While some people enjoy going to the gym, others see it as more of a chore. Run on the treadmill? Woof. Lift weights? Meh.
If exercise doesn’t excite you, then you’re probably not getting the most out of your workouts. If only there was a way to benefit from something not as cumbersome…
Luckily, there is. According to research, leisurely activities, such as gardening, can actually have just as many physical benefits as working out does.
A recent study, published in the British Journal of Sports Medicine, measured in participants what the study refers to as “leisure time physical activity.” After comparing the leisure physical activity time to the risks of cardiovascular disease, cancer and other various forms of death, the results were pretty amazing.
While the recommended weekly amount of exercise is 150 minutes, doing “leisure time physical activity” for just 10-59 minutes a week resulted in an 18 percent lower risk of all-cause mortality. And apparently, the more you do, the less of a risk of you have; those who engaged in 150 to 299 minutes of physical activity each week had a whipping 31 percent decrease in mortality.
“Leisure time physical activity” could refer to anything that exerts physical activity, but is more fun than your monotonous routine at the gym. So spending a night on the town dancing qualifies as a “leisure time physical activity,” as does walking, hiking, and swimming. However, one of the best activities for this kind of benefit is gardening.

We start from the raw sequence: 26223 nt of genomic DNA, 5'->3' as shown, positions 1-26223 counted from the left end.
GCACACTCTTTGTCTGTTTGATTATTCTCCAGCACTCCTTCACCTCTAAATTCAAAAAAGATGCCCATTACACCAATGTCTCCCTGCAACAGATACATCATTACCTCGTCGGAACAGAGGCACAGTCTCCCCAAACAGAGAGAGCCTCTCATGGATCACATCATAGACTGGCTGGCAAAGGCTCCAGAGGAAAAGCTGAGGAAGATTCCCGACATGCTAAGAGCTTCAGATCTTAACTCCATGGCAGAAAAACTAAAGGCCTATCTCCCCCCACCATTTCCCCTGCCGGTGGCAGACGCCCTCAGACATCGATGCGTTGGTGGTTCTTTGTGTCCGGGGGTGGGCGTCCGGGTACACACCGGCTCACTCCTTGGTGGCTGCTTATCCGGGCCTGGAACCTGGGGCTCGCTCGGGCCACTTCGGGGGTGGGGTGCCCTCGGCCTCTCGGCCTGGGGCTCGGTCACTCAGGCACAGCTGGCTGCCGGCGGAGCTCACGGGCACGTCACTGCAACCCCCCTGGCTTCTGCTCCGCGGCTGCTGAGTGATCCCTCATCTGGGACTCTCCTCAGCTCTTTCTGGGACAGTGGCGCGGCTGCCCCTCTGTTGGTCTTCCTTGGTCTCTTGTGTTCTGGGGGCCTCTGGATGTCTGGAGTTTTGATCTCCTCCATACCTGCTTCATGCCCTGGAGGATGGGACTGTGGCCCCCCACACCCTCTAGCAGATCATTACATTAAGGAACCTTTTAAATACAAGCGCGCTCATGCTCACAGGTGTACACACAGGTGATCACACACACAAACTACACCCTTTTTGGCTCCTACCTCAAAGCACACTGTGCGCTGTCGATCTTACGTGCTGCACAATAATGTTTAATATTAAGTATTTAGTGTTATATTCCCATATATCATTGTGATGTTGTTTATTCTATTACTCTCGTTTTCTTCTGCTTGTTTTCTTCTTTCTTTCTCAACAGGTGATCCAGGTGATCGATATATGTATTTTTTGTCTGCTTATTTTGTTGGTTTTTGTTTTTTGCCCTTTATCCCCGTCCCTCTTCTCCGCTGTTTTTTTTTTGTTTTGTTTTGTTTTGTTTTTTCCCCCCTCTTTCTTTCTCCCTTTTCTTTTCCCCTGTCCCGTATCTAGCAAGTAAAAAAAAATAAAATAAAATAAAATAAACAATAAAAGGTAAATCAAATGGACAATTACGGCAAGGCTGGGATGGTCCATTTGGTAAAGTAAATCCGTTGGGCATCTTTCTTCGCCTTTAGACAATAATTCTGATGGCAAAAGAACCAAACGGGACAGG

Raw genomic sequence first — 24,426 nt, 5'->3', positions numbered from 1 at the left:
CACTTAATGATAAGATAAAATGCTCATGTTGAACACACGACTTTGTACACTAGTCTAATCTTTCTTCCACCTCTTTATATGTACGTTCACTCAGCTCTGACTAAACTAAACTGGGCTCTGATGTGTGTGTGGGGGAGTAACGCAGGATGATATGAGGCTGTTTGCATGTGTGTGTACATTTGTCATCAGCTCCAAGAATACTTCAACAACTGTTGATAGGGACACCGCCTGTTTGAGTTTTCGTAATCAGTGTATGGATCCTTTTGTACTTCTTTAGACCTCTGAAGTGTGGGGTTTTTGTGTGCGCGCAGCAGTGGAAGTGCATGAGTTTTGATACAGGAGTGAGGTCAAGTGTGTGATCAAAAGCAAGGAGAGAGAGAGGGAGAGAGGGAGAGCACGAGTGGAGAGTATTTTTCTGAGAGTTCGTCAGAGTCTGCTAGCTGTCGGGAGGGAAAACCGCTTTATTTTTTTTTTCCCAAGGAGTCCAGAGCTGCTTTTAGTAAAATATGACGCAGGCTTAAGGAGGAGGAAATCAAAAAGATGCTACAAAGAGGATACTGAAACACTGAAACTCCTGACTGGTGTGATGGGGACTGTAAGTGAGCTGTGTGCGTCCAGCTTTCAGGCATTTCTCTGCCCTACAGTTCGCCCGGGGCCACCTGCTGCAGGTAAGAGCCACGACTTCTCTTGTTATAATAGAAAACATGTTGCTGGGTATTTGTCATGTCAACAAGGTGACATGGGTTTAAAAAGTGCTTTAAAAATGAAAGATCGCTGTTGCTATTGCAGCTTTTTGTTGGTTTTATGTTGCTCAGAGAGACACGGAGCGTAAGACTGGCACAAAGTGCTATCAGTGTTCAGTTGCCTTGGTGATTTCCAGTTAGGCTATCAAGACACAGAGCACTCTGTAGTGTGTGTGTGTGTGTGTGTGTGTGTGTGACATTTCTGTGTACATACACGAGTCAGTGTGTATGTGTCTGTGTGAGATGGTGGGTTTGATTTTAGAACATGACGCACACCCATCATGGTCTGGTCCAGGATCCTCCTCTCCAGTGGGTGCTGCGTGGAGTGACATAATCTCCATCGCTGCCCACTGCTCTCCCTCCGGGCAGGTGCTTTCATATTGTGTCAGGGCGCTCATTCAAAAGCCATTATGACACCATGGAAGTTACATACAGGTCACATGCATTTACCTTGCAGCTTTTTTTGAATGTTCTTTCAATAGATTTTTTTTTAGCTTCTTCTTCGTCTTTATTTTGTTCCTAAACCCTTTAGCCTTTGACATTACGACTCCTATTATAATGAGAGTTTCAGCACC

There has been many studies in the past that has shown that regular gardening helps you keep in tip top physical shape. Whether it’s weeding, trimming, raking or whathaveyou, gardening can help you burn up to 300 calories in just one hour! Plus, related activities such as spading, lifting and tilling can help you increase your muscle tone and strength. That’s why you probably feel sore after a day spent in the garden.
That said, it’s always a good idea, like with any exercise, to stretch before getting started. Use a cushion under your knees if they tend to be in pain when you’re done gardening. And try to stand up and stretch every 20 minutes you’re tending to your garden to keep from strained or overworked muscles.
In addition to physical benefits, gardening in general has been linked to many other health benefits, including less depression, anxiety and stress, according to a meta analysis published in Preventative Medicine Reports. It also found that people who garden regularly had a better sense of life satisfaction in general Gardening has also been linked to being of most benefit to the elderly, helping to reduce falls and even reduced need for medications.
Plus, what other form of exercise can you say you now have an array of veggies, fruits, herbs and flowers? That’s right, none!
How do you feel about exercise? Did you know that there are more fun ways to get your physical activity in than simply hitting the gym? Are you a big gardener, or are there any other leisurely activities you engage in to try and keep fit?